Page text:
"That definitely tells us that the glaciers in southeast Alaska retreated from the coast 17,000 years ago," Lesnek told Gizmodo. "We also used a rich fossil archive found in a cave on Prince of Wales Island, and by radiocarbon dating of the bones and identification of the animals from which they originated, we found that Ringed Seal and Arctic Fox lived in southeastern Alaska when the coastal route opened. "
Lesnek and her colleagues were surprised that glaciers blocked the coastal route. Her team went into this project and thought that these areas were completely ice-free during the last Ice Age. "But our results tell a different story," she said.
This paper addresses a major gap in our knowledge of how and possibly when people travel to the Americas colonized.
"We now know that glaciers could have blocked the coastal route for a few thousand years, but these glaciers retreated some 17,000 years ago, which opened the door to human migration along the coast," Lesnek said. "The timing of the glacial retreat goes very well with the genetic and archaeological evidence for the colonization of America."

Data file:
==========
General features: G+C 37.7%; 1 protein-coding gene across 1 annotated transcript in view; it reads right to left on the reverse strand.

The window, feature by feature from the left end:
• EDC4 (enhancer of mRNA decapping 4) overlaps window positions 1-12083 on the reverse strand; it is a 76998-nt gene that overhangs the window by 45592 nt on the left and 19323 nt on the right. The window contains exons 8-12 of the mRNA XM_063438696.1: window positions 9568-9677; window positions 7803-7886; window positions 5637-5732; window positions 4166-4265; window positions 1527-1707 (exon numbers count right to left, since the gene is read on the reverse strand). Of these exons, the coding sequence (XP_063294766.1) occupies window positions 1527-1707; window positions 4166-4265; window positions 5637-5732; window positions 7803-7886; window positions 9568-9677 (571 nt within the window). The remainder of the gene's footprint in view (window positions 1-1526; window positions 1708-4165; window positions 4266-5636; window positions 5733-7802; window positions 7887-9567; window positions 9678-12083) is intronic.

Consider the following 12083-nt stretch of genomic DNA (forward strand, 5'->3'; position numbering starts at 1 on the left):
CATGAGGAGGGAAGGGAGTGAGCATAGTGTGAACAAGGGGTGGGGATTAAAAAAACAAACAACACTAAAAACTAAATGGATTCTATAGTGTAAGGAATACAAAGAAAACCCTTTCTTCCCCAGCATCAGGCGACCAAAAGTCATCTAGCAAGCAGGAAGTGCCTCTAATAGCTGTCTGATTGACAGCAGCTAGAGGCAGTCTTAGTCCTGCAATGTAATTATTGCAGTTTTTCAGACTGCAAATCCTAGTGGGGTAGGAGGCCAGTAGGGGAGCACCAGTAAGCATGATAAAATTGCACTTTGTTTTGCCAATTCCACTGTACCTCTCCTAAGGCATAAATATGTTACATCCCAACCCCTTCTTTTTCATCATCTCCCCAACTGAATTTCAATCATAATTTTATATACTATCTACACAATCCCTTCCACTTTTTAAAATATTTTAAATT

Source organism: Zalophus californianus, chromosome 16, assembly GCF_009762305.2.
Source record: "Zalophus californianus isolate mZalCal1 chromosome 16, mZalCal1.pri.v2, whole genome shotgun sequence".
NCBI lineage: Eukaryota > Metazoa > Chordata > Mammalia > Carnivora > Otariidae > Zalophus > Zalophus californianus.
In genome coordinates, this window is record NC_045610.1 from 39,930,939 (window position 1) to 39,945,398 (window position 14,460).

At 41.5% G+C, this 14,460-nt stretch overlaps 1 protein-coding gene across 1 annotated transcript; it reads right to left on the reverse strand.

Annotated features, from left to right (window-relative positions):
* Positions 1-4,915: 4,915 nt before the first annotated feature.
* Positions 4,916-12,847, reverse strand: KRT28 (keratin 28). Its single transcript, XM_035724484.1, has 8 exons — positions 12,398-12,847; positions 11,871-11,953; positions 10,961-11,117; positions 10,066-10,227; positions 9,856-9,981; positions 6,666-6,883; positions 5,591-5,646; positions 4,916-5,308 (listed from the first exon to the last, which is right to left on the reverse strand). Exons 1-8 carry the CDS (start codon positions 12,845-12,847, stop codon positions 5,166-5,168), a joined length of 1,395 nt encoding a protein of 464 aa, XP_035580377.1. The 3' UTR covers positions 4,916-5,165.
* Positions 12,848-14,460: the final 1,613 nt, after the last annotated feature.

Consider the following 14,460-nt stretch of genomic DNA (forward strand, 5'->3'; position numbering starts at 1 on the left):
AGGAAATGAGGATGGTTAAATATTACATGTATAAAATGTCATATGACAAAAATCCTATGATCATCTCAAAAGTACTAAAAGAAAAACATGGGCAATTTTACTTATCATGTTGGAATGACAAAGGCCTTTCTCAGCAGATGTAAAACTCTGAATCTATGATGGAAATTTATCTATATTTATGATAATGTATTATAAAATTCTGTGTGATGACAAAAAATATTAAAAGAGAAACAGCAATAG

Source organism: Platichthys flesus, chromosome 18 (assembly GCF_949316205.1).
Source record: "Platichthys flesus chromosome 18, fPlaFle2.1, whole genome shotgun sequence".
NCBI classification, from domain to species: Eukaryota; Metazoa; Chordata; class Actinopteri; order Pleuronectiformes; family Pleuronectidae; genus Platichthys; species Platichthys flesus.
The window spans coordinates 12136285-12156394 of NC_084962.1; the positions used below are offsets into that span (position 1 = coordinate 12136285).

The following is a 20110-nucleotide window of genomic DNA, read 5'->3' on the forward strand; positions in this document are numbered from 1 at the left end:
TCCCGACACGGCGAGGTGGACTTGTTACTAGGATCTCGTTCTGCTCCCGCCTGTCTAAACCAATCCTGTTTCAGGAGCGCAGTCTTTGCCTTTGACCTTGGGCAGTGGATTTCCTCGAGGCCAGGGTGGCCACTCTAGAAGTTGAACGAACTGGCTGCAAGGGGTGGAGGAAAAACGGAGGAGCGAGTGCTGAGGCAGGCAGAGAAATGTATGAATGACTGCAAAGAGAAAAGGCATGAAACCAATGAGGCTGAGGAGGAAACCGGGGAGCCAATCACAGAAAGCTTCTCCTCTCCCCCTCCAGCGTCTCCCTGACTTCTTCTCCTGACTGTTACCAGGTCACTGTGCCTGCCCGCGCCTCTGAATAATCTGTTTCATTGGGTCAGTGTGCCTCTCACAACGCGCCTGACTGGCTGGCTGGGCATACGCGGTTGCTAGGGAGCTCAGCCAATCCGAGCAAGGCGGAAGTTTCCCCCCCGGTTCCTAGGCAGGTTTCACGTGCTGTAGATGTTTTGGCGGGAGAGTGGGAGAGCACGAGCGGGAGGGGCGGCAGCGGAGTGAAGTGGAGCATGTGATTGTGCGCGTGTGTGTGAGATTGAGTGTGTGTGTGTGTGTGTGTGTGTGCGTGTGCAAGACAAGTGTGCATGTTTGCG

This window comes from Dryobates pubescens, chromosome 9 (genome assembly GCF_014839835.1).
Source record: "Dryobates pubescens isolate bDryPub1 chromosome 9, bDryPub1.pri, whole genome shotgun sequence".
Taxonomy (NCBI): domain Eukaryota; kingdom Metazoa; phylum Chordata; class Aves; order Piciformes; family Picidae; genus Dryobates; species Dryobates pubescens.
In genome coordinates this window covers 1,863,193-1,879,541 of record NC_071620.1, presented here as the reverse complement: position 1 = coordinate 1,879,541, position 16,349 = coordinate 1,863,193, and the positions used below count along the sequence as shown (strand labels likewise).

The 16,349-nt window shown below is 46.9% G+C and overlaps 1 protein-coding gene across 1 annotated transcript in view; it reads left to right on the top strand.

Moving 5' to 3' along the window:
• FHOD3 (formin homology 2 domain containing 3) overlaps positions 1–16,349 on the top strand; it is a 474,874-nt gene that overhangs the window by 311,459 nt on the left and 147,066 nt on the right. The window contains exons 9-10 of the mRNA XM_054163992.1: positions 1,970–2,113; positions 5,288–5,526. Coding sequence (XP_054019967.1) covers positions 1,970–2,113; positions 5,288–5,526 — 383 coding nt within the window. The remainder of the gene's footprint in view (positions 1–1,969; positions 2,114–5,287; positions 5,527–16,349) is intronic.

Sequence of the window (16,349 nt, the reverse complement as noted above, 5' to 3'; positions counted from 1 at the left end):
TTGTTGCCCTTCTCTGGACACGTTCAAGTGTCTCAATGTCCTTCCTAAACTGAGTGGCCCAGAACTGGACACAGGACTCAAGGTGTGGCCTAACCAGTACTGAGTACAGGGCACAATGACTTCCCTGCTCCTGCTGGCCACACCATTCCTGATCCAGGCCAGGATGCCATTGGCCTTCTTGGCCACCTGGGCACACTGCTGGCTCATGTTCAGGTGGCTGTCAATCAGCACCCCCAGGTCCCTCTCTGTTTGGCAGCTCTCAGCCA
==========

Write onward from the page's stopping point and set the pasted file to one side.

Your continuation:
It is important that the new study covers only a very small part of the coastal route and that other parts remain undated. Lesnek says her team will continue to search for areas that might have escaped glaciation and map areas where life could arise immediately thereafter.
Ben Potter, a professor of anthropology at the University of Alaska Fairbanks who was not involved in the new study, likes the new paper, saying the conclusion is plausible and that the researchers were wise to limit themselves to the idea that an early migration route along this part of the coast was possible rather than saying that this was probable or safe.